Unleash Your Mind’s Full Potential: A Guide to Breaking Free from Mental Confinement

The exit isn’t clear if your mind is cloudy.

If you’ve never built a box fort as a kid, sorry, but your childhood sucked.

It sucked because you would tear that sucker to smithereens after you got bored. Box forts are small and comfortable. Yet, after being confined, all kids desire to channel their inner King Kong and break free.

Why do those instincts tend to diminish as we grow up?

Because we adults like to build more insidious boxes…

The boxes that fly under the radar. The ones we don’t even know we’re trapped in.

I’m not talking cardboard anymore. I am referring to the box or mental prison that is your mind. Whenever the exit is unknown, it is impossible to break free of it. I know all too well of this dilemma.

Thankfully, there are some things you can do to reclaim that clarity and revitalize what we’ve lost along the way.

How To Get Trapped (Do the Opposite)
  • Easy Dopamine
  • Soul-Sucking Occupations
  • Lack of Meaning/Purpose

These have clouded my mind. And wiping the fog off the mirror takes time.

Cultivating the opposite of these three detriments affords you the clarity to catch a glimpse of the exit.

Plato illustrates this sense of cloudiness with his cave allegory:

A bunch of dweebs were in a cave staring at a face of rock that showed their shadows. This is all they knew in life. In a sense, they didn’t know their true selves and their potential. Clouded by the darkness of the cave, they were content with mediocrity.

One day a brave soul decided to venture out of the cave and step into the unknown: a place where scary meets beautiful. The braveness to break out of the cave was rewarded with a taste of the true essence of life. Excited to break the news to the lost, the brave one went into the cave to tell the others.

Now imagine YOU were hearing this news. How would you respond?

People fall into three responses:

  1. Breaking out of the cave with a healthy reckless abandon
  2. Keeping one foot in and one foot out – like a child hesitating to get into the cold swimming pool and keeping lukewarm.
  3. Staying in the warm, comfortable cave – a state akin to Neo taking the blue pill and staying in never-never land

Choose wisely.

If you’ve picked #1, do the opposite of getting easy dopamine, trapping yourself in a soul-sucking job, and lacking purpose.

Do hard things with equanimity.

Find a job that aligns with who you are and what you value.

Those two are more than enough to give you a sense of purpose. But it’s not an easy feat. However, neither is sitting in a dark cave.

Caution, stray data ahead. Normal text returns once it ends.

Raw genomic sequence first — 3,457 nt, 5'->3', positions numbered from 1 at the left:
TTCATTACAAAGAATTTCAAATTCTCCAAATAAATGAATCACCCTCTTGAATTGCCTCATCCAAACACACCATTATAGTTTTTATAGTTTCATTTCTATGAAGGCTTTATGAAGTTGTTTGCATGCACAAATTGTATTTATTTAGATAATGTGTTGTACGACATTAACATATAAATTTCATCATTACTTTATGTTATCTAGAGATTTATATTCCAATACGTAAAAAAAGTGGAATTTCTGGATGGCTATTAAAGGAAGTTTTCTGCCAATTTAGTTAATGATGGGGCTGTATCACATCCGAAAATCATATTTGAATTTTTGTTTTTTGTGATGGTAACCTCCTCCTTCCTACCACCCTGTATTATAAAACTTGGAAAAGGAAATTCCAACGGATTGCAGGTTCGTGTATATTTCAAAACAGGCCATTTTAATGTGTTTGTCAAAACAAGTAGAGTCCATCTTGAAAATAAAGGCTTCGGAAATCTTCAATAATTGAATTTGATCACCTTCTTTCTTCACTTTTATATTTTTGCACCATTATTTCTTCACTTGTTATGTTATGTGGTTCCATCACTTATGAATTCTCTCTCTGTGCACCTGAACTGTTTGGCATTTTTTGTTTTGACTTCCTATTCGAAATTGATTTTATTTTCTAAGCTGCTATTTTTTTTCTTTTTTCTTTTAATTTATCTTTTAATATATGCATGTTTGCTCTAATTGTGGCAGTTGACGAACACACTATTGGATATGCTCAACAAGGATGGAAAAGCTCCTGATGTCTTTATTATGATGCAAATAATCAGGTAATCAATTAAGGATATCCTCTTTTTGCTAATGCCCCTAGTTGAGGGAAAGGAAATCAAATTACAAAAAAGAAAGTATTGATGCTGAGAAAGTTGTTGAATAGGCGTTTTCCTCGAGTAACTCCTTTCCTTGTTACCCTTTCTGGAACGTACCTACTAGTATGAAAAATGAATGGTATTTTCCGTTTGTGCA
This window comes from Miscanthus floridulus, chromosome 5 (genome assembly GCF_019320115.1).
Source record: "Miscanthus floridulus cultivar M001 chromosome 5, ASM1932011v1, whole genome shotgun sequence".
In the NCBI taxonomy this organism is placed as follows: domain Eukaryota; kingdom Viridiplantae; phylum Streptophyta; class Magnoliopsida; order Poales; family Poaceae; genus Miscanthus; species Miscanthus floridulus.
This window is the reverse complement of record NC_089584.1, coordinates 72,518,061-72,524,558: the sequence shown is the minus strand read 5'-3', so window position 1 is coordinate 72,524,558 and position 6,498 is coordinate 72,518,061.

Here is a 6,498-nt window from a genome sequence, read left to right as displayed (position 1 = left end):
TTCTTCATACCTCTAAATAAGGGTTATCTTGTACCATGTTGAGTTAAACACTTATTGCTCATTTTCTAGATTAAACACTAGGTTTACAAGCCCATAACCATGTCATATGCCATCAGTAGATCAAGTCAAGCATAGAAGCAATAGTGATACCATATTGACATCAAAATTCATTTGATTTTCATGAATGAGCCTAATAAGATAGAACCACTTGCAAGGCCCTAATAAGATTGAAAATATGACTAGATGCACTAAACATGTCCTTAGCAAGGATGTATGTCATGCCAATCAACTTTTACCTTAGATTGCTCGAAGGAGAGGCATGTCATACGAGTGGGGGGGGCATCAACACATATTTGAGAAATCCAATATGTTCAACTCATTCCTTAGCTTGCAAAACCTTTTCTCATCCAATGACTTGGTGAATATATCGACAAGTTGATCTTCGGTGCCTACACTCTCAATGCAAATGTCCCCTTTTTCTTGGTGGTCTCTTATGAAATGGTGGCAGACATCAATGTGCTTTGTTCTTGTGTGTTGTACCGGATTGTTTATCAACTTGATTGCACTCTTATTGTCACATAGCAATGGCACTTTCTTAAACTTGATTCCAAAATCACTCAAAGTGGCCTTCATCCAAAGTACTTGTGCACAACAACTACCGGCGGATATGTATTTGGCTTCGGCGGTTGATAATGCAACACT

The Mindset to Break out of Your Box

If your childhood didn’t suck, think of that feeling of breaking out of your box-fort. What were you thinking at the time?

Chances are it was something like, “I’m bored, and it’s time to get the f*** out of here!”

No matter how silly the game, kids love to play. This is the state of open-mindedness required to break free of your box. Adulthood tends to force us in the other direction. Therefore, we must retain our inner-child freedom while maintaining our adult sense of wisdom.

“Let the children come to me. Don’t stop them! For the Kingdom of Heaven belongs to those who are like these children.”

Matthew 19:14

For the longest time, I didn’t understand this bible verse.

But now I feel like it relates to the theme of this blog post.

The “kingdom of heaven” is the source of expansive freedom. The opposite of this is the depths of hell – a restrictive, maximum-security prison. The one thing kids have over adults is that they are too young to build up their mental prison and stronghold. It is not in their nature. That is why theirs is the kingdom of heaven. They are the free ones.

Do not be mistaken that all adults will never inherit the kingdom of heaven – we just have to work harder for it than children do. This means overcoming our natural tendency to become trapped and tapping into our inner-child-like sense of wonder.

Become Encouraged with Your First Taste of Evidence

My personal transformation journey began because I felt boxed in and trapped. I called it Casa de social anxiety. Not to toot my horn, but I was a Ted Mosby-level architect.

The box I built was so grand that I lost sight of the exit. To regain that sight, I joined a gym. Pro-Tip: Great architects begin workouts by puffing a cigarette and sipping pre-workout to wash it down.

I kicked that habit. But I was still in that anxious box a year later. Going to the gym did wonders in chiselling away at the foundation of my self-made box. However, I still didn’t get a glimpse of the exit.

The glimpse came a year and a half later. It all started with the inspiration to find my way to the exit. In Kindergarten, my teacher said I was “a friend to all.” I was showing no evidence of that in my early adulthood. But as I found my way to the exit through repeated deliberate exposure to social situations, I remembered how I was as a child.

Joe Dispenza says wisdom is acquired when you uncouple an emotion from an event.

A string of past events led me to build up this box. Venturing towards the exit loosened that string’s grip on me once I caught evidence of the serene feeling of breaking free.

Concluding Statement

The weapons of our warfare are not of our flesh but have divine power to demolish strongholds.

2 Corinthians 10:4

Recognize the box you’re in & stay fighting against those strongholds of your mind.

Until next time, #sparkperception

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